From co-founding a startup to failing, building my career as a product marketer to starting my own coaching and consulting business – here’s what I’ve learned from chasing outcome after outcome.
1. We have very little control over outcomes (but our brains like to pretend we do).
Our brains love to believe that we have a lot of control in our lives, but the truth is we don’t (we’re seeing this play out right now with COVID-19). The only thing we have control over is our thoughts and how we react to circumstances.
The first time this sunk in for me on a professional level was when the startup I co-founded in 2015 failed. I gave it everything I had and it wasn’t enough. I felt a lot of shame and thought it meant I wasn’t “entrepreneurial.”
It took me a while to shift my mindset from “I’m not capable” to “it didn’t work out this time, but I can try again”.It’s easy to say, “if I just work hard enough and put in the hours, I’ll make it work.” While hard work is non-negotiable for success, it doesn’t promise success.
Believing hard-work promises success is what fuels hustle culture and leads to burnout.In 2018 after working at early-stage startups for three years, I jumped through all the proverbial job interview “hoops” and got an offer at a dream publicly-traded tech company – only to have the offer rescinded five days before my start date because of visa issues. I’d already quit my old job and told everyone about my new exciting gig. I kept thinking, “How could this happen? I did everything right!”. There were lots of tears.
When we believe hard work promises success, we feel entitled to results – entitled to outcomes. That entitlement is a poison to our future success, satisfaction in life, and keeps us ruminating and stuck on what we should have or could have done differently.There are so many variables that contribute to our success that are outside our control and the minute we accept and embrace that, we can move through life with so much more grace and peace.
2. Outcomes are fleeting
This desire to control our lives and outcomes tends to manifest as rigid practices in our day-to-day lives. For me, this rigidity looked like working 60 hour weeks and using weekends to “catch up” on whatever I thought I was “behind” on. Note: these hours weren’t pressed upon me from the startups I was working at – they were self-imposed. I thought that any free time I had should be devoted to learning – growing – not chilling or enjoying. All of this rigidity in my life was geared towards chasing certain outcomes: smashing my OKRs, getting a promotion, etc.
I spent so much of my 20s living in the future, miserably chasing these future outcomes, rarely stopping to breathe and enjoy the process or embrace where I was. When the outcome I desired actually came, I rejoiced for what felt like a moment and then quickly moved on to tackling the next thing on my wishlist.
Outcomes are fleeting. We can spend weeks, months, hell, even years chasing certain outcomes and when they finally arrive, we quickly move on. That’s why it’s so important to enjoy the process – most of life happens in the process. If we aren’t enjoying the process then what kind of life are we living? Joy and fulfillment don’t happen if and when we achieve something – they ought to exist while we’re working to achieve those things. Even if we don’t get the outcomes we want, we can at least say we enjoyed the ride. The time to enjoy your life is right now. How can you approach your work and challenges from a place of playfulness?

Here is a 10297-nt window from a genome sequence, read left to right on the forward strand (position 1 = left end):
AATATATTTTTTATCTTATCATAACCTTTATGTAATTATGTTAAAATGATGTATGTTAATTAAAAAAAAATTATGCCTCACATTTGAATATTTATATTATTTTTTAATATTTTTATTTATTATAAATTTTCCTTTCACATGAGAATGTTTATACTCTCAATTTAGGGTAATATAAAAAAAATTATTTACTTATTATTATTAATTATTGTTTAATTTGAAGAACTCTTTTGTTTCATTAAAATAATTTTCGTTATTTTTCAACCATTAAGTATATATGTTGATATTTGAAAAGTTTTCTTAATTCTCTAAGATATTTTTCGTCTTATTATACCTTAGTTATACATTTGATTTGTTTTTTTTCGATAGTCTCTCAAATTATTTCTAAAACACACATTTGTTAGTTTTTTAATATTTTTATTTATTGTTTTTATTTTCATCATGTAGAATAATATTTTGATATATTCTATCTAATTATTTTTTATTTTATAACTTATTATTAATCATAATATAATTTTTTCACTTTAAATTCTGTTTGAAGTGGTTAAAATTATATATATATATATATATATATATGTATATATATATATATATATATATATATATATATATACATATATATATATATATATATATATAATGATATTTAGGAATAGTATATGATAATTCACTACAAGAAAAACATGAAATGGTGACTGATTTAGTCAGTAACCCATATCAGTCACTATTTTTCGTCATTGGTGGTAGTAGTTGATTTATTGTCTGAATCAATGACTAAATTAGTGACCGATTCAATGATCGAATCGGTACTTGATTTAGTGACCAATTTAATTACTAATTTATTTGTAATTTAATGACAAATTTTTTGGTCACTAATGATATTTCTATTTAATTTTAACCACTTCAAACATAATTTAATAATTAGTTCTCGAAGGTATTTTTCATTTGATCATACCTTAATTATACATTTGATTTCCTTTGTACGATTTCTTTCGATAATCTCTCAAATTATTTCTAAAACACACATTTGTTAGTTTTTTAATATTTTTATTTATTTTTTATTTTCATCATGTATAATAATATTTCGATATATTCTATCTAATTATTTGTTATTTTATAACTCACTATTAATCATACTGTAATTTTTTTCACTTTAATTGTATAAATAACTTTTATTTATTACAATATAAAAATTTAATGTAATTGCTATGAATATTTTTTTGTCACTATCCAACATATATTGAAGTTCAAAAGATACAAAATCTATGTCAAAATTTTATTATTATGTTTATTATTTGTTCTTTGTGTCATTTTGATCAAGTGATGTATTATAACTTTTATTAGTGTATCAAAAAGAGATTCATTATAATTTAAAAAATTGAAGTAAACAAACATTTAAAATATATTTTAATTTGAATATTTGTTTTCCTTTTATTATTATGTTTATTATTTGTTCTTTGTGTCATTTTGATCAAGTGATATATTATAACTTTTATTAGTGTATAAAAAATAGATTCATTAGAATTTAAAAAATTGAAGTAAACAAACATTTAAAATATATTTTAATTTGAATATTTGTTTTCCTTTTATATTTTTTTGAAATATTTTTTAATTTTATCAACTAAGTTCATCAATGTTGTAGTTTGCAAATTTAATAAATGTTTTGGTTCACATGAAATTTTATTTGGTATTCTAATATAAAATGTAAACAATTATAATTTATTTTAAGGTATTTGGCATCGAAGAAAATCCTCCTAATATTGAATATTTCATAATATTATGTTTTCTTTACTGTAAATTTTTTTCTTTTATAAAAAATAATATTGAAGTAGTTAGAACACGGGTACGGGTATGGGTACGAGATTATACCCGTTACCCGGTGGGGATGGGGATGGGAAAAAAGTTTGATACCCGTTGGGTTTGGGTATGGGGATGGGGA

3. Ignoring your intuition is costly
Being too rigid blocks us from listening to our bodies. When we’re set on following our logical mind and the rigid processes we set for ourselves, we actually shut out our intuitive side – our subconscious mind. We need both sides. When we’re dealing with uncertainty or ambiguity and our logical mind starts short-circuiting trying to figure out what to do with not enough information, that’s a great time to check in with your gut – and listen.In my experience, your intuition communicates with you through your body – that lump in your throat, tightness in your chest, pit in your stomach – all relevant data points.
In my first year in business, I launched a program in my coaching business that I wasn’t excited about. My logical mind told me to be excited about it – I’d spent months putting it together, but in my gut, it didn’t feel quite right. I launched it anyway because pivoting felt like a step back from achieving my desired outcome. I went on to make a whopping zero sales (and “waste” more time).It’s like if you got on a bus and then realized you were headed in the wrong direction. In your gut, you know you need to get off the bus, but the other part of you is thinking, “You already went through the trouble of getting on this bus! Just see what happens!”
Your body gives you so much information. If you’re tired, in pain, or uncomfortable – don’t just dismiss it as something to overcome – take it as an intuitive hit. In my experience, chasing outcome after outcome means you’re likely ignoring the signals from your body that something is off balance.
The unexpected can be scary, but other times it can be utterly glorious. By releasing attachment to outcomes, enjoying the process, and trusting my intuition as a reliable compass, I’ve been able to build a career and business doing what I love and find success on my terms – even if it’s a different version than the one society glorifies.
This story was originally published on Elpha.